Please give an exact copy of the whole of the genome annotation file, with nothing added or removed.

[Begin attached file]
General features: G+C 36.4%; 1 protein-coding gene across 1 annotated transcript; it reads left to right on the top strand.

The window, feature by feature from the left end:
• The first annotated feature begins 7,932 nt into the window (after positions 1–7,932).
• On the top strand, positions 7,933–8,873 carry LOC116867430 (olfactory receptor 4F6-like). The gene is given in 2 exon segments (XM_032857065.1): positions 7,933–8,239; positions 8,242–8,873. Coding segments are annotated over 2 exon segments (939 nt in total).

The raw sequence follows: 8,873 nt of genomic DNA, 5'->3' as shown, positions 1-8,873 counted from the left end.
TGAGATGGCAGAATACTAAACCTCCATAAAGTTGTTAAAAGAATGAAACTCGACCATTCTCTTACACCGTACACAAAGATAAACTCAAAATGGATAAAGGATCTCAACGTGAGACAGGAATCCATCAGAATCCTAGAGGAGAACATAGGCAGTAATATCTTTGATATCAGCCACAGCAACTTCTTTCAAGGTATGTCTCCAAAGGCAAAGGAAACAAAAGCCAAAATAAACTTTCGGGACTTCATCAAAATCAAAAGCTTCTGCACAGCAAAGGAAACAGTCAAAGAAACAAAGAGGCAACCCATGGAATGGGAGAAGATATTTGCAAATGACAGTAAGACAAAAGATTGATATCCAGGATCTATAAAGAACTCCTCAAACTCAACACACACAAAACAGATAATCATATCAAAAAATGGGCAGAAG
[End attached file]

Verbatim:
General features: G+C 36.4%; 1 protein-coding gene across 1 annotated transcript; it reads left to right on the top strand.

The window, feature by feature from the left end:
• The first annotated feature begins 7,932 nt into the window (after positions 1–7,932).
• On the top strand, positions 7,933–8,873 carry LOC116867430 (olfactory receptor 4F6-like). The gene is given in 2 exon segments (XM_032857065.1): positions 7,933–8,239; positions 8,242–8,873. Coding segments are annotated over 2 exon segments (939 nt in total).

The raw sequence follows: 8,873 nt of genomic DNA, 5'->3' as shown, positions 1-8,873 counted from the left end.
TGAGATGGCAGAATACTAAACCTCCATAAAGTTGTTAAAAGAATGAAACTCGACCATTCTCTTACACCGTACACAAAGATAAACTCAAAATGGATAAAGGATCTCAACGTGAGACAGGAATCCATCAGAATCCTAGAGGAGAACATAGGCAGTAATATCTTTGATATCAGCCACAGCAACTTCTTTCAAGGTATGTCTCCAAAGGCAAAGGAAACAAAAGCCAAAATAAACTTTCGGGACTTCATCAAAATCAAAAGCTTCTGCACAGCAAAGGAAACAGTCAAAGAAACAAAGAGGCAACCCATGGAATGGGAGAAGATATTTGCAAATGACAGTAAGACAAAAGATTGATATCCAGGATCTATAAAGAACTCCTCAAACTCAACACACACAAAACAGATAATCATATCAAAAAATGGGCAGAAG